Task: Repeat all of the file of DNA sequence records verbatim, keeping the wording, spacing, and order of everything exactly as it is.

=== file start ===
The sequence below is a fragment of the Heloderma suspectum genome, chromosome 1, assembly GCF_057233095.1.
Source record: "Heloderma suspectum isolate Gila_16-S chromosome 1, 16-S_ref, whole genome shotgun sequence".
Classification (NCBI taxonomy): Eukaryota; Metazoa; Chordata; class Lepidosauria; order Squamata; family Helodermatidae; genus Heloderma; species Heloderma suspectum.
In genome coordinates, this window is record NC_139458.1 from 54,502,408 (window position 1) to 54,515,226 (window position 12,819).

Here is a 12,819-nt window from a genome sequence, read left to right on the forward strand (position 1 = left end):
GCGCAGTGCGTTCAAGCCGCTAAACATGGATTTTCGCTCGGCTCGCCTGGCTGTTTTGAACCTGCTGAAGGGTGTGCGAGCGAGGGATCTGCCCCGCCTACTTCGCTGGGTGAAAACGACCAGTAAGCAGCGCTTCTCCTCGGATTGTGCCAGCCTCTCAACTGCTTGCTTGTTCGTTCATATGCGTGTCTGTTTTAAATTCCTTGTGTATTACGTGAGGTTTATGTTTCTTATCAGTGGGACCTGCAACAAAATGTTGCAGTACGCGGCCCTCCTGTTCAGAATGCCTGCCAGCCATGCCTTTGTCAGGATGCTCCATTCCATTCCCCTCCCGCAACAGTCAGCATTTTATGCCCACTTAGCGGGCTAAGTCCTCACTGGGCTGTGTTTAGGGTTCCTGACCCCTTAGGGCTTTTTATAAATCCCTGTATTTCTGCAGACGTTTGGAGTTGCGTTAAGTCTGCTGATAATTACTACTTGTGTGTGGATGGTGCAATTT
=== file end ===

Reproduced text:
The sequence below is a fragment of the Heloderma suspectum genome, chromosome 1, assembly GCF_057233095.1.
Source record: "Heloderma suspectum isolate Gila_16-S chromosome 1, 16-S_ref, whole genome shotgun sequence".
Classification (NCBI taxonomy): Eukaryota; Metazoa; Chordata; class Lepidosauria; order Squamata; family Helodermatidae; genus Heloderma; species Heloderma suspectum.
In genome coordinates, this window is record NC_139458.1 from 54,502,408 (window position 1) to 54,515,226 (window position 12,819).

Here is a 12,819-nt window from a genome sequence, read left to right on the forward strand (position 1 = left end):
GCGCAGTGCGTTCAAGCCGCTAAACATGGATTTTCGCTCGGCTCGCCTGGCTGTTTTGAACCTGCTGAAGGGTGTGCGAGCGAGGGATCTGCCCCGCCTACTTCGCTGGGTGAAAACGACCAGTAAGCAGCGCTTCTCCTCGGATTGTGCCAGCCTCTCAACTGCTTGCTTGTTCGTTCATATGCGTGTCTGTTTTAAATTCCTTGTGTATTACGTGAGGTTTATGTTTCTTATCAGTGGGACCTGCAACAAAATGTTGCAGTACGCGGCCCTCCTGTTCAGAATGCCTGCCAGCCATGCCTTTGTCAGGATGCTCCATTCCATTCCCCTCCCGCAACAGTCAGCATTTTATGCCCACTTAGCGGGCTAAGTCCTCACTGGGCTGTGTTTAGGGTTCCTGACCCCTTAGGGCTTTTTATAAATCCCTGTATTTCTGCAGACGTTTGGAGTTGCGTTAAGTCTGCTGATAATTACTACTTGTGTGTGGATGGTGCAATTT